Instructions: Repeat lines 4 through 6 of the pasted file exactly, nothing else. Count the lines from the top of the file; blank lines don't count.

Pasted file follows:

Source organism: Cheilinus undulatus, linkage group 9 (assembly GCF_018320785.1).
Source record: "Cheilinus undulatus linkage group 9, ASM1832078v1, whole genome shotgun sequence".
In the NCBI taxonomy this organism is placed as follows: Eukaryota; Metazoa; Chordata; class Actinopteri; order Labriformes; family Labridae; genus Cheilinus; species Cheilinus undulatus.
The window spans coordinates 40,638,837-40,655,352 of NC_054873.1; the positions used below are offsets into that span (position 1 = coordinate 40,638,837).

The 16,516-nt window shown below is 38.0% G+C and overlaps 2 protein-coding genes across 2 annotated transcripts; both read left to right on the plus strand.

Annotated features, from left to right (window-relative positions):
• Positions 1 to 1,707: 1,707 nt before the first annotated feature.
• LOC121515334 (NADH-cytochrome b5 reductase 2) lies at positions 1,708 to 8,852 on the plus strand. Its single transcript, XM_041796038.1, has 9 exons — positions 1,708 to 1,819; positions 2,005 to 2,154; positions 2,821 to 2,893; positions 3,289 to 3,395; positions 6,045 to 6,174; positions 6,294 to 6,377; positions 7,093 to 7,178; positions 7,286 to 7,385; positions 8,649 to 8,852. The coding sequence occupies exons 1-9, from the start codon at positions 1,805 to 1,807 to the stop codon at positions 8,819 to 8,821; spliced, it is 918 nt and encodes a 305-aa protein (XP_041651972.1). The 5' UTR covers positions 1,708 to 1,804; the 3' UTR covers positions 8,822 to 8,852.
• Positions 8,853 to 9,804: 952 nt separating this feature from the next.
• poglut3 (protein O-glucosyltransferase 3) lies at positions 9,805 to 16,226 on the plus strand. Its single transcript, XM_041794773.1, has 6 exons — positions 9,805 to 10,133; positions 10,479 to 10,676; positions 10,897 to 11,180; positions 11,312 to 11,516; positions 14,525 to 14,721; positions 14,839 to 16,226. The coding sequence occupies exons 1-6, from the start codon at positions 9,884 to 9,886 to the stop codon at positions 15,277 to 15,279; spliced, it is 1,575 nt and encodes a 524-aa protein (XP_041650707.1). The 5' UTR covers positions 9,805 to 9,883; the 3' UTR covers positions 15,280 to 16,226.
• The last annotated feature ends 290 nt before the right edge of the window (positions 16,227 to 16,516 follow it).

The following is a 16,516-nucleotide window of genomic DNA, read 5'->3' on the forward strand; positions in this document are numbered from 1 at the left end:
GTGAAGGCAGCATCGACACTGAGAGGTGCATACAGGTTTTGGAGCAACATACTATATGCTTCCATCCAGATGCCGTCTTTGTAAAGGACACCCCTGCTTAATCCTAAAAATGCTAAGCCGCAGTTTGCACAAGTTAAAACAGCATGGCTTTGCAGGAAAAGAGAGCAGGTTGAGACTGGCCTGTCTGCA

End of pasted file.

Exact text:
The window spans coordinates 40,638,837-40,655,352 of NC_054873.1; the positions used below are offsets into that span (position 1 = coordinate 40,638,837).

The 16,516-nt window shown below is 38.0% G+C and overlaps 2 protein-coding genes across 2 annotated transcripts; both read left to right on the plus strand.

Annotated features, from left to right (window-relative positions):